• Allow every member of the family to be part of the planning process when developing the fire escape plan. Walk throughout the home and identify any possible exits that could be used in an emergency.

  • Make sure windows and doors can be opened easily. If windows have security bars, make sure they have an emergency release that is functional.

  • Choose a spot outside a decent distance from the home for the family to meet once everyone is outside. This could be a sidewalk across the street or even at a neighbor’s home; make sure to identify the spot with a marker once you’ve written out the escape plan.

  • If you have infants or elderly persons in your home, make sure there is someone assigned to make sure they able to get out and escape. Assign a back-up person as well in case the first is unable to retrieve them themselves.

  • Tell visitors and guests about your family’s escape plan. When children attend sleepovers or the family stays elsewhere, ask the homeowners of the residence about their family escape plan in the event of a fire. If they don’t have one, offer to help form one so that everyone is prepared if there is an emergency.

  • When a smoke alarm sounds, exit the building immediately. Take the sound seriously so that in the event of a real fire you will not be placed in danger.

  • Practice the escape plan with the family twice a year. Make sure everyone understands the escape plan thoroughly.

  • Once you’ve exited a building that is on fire, stay out! For no reason whatsoever should you reenter the home. If someone from your party is still missing, inform a firefighter. Only they have the required skill and equipment needed to safely extract someone from an emergent situation like a fire. For a more effective drill, do not tell children one will be occuring ahead of time. This allows them to practice as they would if there was truly an emergency.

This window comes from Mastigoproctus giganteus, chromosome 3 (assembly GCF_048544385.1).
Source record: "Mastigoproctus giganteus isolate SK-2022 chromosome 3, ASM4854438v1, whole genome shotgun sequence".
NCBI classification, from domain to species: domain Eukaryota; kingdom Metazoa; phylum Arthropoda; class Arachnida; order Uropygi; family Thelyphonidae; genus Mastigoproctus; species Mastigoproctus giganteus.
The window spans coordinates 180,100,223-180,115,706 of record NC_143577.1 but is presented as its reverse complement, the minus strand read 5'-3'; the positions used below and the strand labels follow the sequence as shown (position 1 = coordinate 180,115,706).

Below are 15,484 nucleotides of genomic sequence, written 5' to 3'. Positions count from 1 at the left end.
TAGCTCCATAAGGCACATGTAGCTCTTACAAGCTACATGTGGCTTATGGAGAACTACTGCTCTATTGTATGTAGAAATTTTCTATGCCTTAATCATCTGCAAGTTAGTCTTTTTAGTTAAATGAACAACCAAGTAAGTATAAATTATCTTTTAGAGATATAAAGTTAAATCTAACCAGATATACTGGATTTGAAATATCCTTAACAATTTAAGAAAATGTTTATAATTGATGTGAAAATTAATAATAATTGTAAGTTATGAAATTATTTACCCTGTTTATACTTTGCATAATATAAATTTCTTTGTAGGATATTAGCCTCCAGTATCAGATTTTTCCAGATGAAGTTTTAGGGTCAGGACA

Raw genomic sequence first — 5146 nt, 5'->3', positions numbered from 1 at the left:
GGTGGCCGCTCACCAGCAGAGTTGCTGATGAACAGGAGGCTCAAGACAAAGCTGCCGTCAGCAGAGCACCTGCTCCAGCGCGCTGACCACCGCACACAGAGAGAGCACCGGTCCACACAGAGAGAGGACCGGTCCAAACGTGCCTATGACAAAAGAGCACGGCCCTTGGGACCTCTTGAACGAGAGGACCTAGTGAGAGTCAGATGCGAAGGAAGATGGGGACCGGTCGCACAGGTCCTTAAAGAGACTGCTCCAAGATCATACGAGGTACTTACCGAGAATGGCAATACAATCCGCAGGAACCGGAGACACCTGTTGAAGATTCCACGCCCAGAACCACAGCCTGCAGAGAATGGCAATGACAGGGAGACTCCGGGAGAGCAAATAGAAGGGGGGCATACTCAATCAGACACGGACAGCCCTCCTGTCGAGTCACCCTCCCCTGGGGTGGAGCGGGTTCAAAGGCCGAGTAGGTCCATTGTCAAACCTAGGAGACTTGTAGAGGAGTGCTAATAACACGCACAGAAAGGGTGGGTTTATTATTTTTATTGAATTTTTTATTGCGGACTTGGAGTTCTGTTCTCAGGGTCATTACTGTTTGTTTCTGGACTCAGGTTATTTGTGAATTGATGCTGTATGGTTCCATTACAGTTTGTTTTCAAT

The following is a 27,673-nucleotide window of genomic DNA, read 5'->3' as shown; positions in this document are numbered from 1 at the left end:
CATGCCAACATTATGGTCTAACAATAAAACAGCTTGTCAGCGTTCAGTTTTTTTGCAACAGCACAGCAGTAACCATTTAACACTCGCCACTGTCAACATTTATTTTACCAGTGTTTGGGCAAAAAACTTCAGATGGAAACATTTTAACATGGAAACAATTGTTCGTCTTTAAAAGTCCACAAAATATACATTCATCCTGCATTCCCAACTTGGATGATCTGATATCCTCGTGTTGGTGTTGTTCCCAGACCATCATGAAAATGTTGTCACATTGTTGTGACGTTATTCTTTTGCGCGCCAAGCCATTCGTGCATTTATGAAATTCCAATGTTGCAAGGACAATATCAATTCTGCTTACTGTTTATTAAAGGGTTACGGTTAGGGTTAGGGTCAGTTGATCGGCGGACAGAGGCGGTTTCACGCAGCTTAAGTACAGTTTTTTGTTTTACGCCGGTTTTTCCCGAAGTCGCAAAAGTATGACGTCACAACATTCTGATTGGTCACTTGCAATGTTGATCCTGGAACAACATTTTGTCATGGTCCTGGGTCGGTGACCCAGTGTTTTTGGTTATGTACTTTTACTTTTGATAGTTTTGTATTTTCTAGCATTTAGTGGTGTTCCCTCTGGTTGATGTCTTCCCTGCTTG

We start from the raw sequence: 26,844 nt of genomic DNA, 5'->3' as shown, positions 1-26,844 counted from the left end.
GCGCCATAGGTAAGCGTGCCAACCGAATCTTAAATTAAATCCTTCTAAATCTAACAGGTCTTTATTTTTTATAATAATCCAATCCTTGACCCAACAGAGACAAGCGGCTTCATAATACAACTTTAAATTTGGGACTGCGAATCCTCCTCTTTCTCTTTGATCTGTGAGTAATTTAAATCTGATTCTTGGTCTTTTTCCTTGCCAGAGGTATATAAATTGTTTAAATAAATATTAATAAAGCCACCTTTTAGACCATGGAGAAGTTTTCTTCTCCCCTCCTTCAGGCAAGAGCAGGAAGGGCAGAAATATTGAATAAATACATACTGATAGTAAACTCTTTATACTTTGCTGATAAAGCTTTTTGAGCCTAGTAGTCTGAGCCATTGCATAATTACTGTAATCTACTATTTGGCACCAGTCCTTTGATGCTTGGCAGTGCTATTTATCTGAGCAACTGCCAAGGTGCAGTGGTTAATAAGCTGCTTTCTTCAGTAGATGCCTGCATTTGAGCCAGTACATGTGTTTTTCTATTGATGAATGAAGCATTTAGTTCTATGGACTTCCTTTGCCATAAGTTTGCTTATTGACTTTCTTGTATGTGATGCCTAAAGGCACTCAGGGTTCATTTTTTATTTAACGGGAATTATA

• Determine if there any family members who do not wake to the sound of the fire alarm. If you have a family member who remains sleeping, assign someone else to wake them up and help escort them from the premises.

  • If the home has more than one floor, make sure escape is possible from each floor. Consider purchasing a ladder made specifically for escaping from fires that can easily be stored in a bedroom. Teach every member of the family how to set up and quickly deploy the ladder in case this window is how they need to escape the home.

  • If you have small children in the house, it may be wise to visit a fire station so they have the opportunity to meet firemen and see them in all their gear; it’s important for children to learn that even though they might look scary, these professionals are there to help in emergency situations.

Fires are scary, but it’s quite possible that your family will never be affected by one. However, in the event of an unsuspected blaze, the right steps will ensure your family’s safety.

Deirdre O'Connor with Dwell360 is a REALTOR® who services the cities and suburbs of metro Boston. She is focused on her customers and her experience in the residential real estate market is extensive. Search for homes in Massachusetts and then give Deirdre a call.

 
FEMA. Fire Safety Checklist for Homeowners and Renters. Retrieved from http://goo.gl/4W9G7T.
Foremost Insurance Group. Fire Prevention Tips for Homeowners. Retrieved from http://goo.gl/TScFtB.
NFPA (National Fire Protection Association). Basic Fire Escape Planning. Retrieved from http://goo.gl/rW20jt.